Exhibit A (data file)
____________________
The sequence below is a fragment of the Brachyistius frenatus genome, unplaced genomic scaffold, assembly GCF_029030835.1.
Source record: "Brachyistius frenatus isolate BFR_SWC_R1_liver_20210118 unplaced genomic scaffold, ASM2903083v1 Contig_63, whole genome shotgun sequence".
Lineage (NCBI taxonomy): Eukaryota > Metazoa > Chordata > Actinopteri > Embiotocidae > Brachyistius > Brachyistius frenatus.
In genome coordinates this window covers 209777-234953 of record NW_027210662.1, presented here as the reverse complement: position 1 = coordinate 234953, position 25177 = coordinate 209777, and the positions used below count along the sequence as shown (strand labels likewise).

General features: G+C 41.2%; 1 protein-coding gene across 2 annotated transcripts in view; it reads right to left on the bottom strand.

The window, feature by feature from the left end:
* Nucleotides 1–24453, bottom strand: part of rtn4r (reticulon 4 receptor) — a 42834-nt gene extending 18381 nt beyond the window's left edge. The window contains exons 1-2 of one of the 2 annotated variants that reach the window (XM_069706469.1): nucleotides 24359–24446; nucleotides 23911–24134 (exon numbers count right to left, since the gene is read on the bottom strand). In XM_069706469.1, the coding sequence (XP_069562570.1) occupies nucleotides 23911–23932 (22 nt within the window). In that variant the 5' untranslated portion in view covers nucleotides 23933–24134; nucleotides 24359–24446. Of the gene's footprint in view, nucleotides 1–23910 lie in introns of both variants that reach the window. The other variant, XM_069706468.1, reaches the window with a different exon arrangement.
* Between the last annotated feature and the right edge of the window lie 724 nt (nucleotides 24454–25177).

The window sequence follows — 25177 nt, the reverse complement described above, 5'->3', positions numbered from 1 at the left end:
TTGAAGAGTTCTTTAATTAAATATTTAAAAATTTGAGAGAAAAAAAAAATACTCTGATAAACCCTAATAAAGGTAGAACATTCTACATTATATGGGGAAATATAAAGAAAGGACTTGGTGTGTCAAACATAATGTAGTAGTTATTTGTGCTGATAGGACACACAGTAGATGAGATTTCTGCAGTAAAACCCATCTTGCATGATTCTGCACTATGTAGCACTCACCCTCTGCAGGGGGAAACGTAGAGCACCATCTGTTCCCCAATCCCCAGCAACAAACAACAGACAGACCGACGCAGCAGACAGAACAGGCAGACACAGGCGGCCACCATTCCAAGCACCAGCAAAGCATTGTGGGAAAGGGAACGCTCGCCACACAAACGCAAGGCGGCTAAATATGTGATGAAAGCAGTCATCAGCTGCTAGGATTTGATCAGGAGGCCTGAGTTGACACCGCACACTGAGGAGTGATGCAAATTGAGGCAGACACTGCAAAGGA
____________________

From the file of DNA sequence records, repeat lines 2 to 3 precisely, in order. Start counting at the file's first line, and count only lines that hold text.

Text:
Source record: "Brachyistius frenatus isolate BFR_SWC_R1_liver_20210118 unplaced genomic scaffold, ASM2903083v1 Contig_63, whole genome shotgun sequence".
Lineage (NCBI taxonomy): Eukaryota > Metazoa > Chordata > Actinopteri > Embiotocidae > Brachyistius > Brachyistius frenatus.